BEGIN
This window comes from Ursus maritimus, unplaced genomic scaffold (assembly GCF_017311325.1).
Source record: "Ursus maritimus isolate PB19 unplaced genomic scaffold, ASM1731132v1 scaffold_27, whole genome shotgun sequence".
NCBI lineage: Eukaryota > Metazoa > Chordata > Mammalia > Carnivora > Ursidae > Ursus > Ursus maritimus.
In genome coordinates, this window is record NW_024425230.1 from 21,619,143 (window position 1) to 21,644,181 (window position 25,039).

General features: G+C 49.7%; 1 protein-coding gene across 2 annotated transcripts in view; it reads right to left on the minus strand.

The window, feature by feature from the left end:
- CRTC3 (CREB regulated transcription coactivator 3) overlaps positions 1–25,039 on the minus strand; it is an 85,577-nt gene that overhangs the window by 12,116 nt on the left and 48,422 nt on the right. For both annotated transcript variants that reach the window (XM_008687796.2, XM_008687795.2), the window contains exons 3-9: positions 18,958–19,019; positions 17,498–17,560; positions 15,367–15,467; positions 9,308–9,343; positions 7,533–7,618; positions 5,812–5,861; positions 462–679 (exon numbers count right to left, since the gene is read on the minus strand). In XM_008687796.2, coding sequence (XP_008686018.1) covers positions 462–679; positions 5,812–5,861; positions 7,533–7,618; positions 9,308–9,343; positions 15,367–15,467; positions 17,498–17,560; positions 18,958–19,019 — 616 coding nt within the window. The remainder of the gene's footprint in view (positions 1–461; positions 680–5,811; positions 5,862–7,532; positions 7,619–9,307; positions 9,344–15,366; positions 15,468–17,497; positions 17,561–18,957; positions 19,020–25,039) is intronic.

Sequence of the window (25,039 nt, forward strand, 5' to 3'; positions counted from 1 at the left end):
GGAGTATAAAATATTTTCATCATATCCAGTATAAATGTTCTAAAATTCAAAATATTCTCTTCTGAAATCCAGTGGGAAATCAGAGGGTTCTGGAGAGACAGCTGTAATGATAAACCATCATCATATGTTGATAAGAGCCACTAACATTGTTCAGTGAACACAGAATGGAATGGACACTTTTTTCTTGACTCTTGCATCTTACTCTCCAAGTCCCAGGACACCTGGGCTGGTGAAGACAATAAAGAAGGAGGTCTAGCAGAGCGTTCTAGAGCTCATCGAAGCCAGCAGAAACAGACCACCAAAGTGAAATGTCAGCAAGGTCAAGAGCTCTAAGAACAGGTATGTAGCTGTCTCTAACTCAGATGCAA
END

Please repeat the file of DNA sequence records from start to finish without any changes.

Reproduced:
This window comes from Ursus maritimus, unplaced genomic scaffold (assembly GCF_017311325.1).
Source record: "Ursus maritimus isolate PB19 unplaced genomic scaffold, ASM1731132v1 scaffold_27, whole genome shotgun sequence".
NCBI lineage: Eukaryota > Metazoa > Chordata > Mammalia > Carnivora > Ursidae > Ursus > Ursus maritimus.
In genome coordinates, this window is record NW_024425230.1 from 21,619,143 (window position 1) to 21,644,181 (window position 25,039).

General features: G+C 49.7%; 1 protein-coding gene across 2 annotated transcripts in view; it reads right to left on the minus strand.

The window, feature by feature from the left end:
- CRTC3 (CREB regulated transcription coactivator 3) overlaps positions 1–25,039 on the minus strand; it is an 85,577-nt gene that overhangs the window by 12,116 nt on the left and 48,422 nt on the right. For both annotated transcript variants that reach the window (XM_008687796.2, XM_008687795.2), the window contains exons 3-9: positions 18,958–19,019; positions 17,498–17,560; positions 15,367–15,467; positions 9,308–9,343; positions 7,533–7,618; positions 5,812–5,861; positions 462–679 (exon numbers count right to left, since the gene is read on the minus strand). In XM_008687796.2, coding sequence (XP_008686018.1) covers positions 462–679; positions 5,812–5,861; positions 7,533–7,618; positions 9,308–9,343; positions 15,367–15,467; positions 17,498–17,560; positions 18,958–19,019 — 616 coding nt within the window. The remainder of the gene's footprint in view (positions 1–461; positions 680–5,811; positions 5,862–7,532; positions 7,619–9,307; positions 9,344–15,366; positions 15,468–17,497; positions 17,561–18,957; positions 19,020–25,039) is intronic.

Sequence of the window (25,039 nt, forward strand, 5' to 3'; positions counted from 1 at the left end):
GGAGTATAAAATATTTTCATCATATCCAGTATAAATGTTCTAAAATTCAAAATATTCTCTTCTGAAATCCAGTGGGAAATCAGAGGGTTCTGGAGAGACAGCTGTAATGATAAACCATCATCATATGTTGATAAGAGCCACTAACATTGTTCAGTGAACACAGAATGGAATGGACACTTTTTTCTTGACTCTTGCATCTTACTCTCCAAGTCCCAGGACACCTGGGCTGGTGAAGACAATAAAGAAGGAGGTCTAGCAGAGCGTTCTAGAGCTCATCGAAGCCAGCAGAAACAGACCACCAAAGTGAAATGTCAGCAAGGTCAAGAGCTCTAAGAACAGGTATGTAGCTGTCTCTAACTCAGATGCAA